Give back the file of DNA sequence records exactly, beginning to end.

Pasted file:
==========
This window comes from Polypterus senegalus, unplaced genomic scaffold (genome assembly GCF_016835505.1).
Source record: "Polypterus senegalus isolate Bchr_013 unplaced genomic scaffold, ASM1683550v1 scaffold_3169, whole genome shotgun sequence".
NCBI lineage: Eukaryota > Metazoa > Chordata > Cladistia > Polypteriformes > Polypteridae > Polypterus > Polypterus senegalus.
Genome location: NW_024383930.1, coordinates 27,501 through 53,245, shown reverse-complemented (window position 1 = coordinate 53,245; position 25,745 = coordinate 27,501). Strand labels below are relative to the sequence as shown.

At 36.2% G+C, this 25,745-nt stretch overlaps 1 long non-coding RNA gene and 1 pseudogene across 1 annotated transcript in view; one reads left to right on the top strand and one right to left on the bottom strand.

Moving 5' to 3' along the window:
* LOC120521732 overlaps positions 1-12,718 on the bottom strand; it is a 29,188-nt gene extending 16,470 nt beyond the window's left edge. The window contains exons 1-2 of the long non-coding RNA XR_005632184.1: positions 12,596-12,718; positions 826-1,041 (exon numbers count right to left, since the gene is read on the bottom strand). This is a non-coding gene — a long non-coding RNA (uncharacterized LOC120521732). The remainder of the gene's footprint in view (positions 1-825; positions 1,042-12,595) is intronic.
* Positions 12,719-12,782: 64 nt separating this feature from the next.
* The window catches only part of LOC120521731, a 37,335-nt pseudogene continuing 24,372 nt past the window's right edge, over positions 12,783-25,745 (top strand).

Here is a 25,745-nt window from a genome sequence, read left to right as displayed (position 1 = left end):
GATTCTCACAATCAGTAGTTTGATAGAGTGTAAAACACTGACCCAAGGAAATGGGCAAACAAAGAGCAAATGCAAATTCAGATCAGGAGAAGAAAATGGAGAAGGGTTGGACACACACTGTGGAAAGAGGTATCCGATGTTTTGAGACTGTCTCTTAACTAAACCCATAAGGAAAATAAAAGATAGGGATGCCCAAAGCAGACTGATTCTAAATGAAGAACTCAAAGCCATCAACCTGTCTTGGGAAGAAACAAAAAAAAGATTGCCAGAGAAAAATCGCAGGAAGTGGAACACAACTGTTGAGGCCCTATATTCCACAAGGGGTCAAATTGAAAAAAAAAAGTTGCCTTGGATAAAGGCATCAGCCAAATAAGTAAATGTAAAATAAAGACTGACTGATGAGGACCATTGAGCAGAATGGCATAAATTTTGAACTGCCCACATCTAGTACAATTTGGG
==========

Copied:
This window comes from Polypterus senegalus, unplaced genomic scaffold (genome assembly GCF_016835505.1).
Source record: "Polypterus senegalus isolate Bchr_013 unplaced genomic scaffold, ASM1683550v1 scaffold_3169, whole genome shotgun sequence".
NCBI lineage: Eukaryota > Metazoa > Chordata > Cladistia > Polypteriformes > Polypteridae > Polypterus > Polypterus senegalus.
Genome location: NW_024383930.1, coordinates 27,501 through 53,245, shown reverse-complemented (window position 1 = coordinate 53,245; position 25,745 = coordinate 27,501). Strand labels below are relative to the sequence as shown.

At 36.2% G+C, this 25,745-nt stretch overlaps 1 long non-coding RNA gene and 1 pseudogene across 1 annotated transcript in view; one reads left to right on the top strand and one right to left on the bottom strand.

Moving 5' to 3' along the window:
* LOC120521732 overlaps positions 1-12,718 on the bottom strand; it is a 29,188-nt gene extending 16,470 nt beyond the window's left edge. The window contains exons 1-2 of the long non-coding RNA XR_005632184.1: positions 12,596-12,718; positions 826-1,041 (exon numbers count right to left, since the gene is read on the bottom strand). This is a non-coding gene — a long non-coding RNA (uncharacterized LOC120521732). The remainder of the gene's footprint in view (positions 1-825; positions 1,042-12,595) is intronic.
* Positions 12,719-12,782: 64 nt separating this feature from the next.
* The window catches only part of LOC120521731, a 37,335-nt pseudogene continuing 24,372 nt past the window's right edge, over positions 12,783-25,745 (top strand).

Here is a 25,745-nt window from a genome sequence, read left to right as displayed (position 1 = left end):
GATTCTCACAATCAGTAGTTTGATAGAGTGTAAAACACTGACCCAAGGAAATGGGCAAACAAAGAGCAAATGCAAATTCAGATCAGGAGAAGAAAATGGAGAAGGGTTGGACACACACTGTGGAAAGAGGTATCCGATGTTTTGAGACTGTCTCTTAACTAAACCCATAAGGAAAATAAAAGATAGGGATGCCCAAAGCAGACTGATTCTAAATGAAGAACTCAAAGCCATCAACCTGTCTTGGGAAGAAACAAAAAAAAGATTGCCAGAGAAAAATCGCAGGAAGTGGAACACAACTGTTGAGGCCCTATATTCCACAAGGGGTCAAATTGAAAAAAAAAAGTTGCCTTGGATAAAGGCATCAGCCAAATAAGTAAATGTAAAATAAAGACTGACTGATGAGGACCATTGAGCAGAATGGCATAAATTTTGAACTGCCCACATCTAGTACAATTTGGG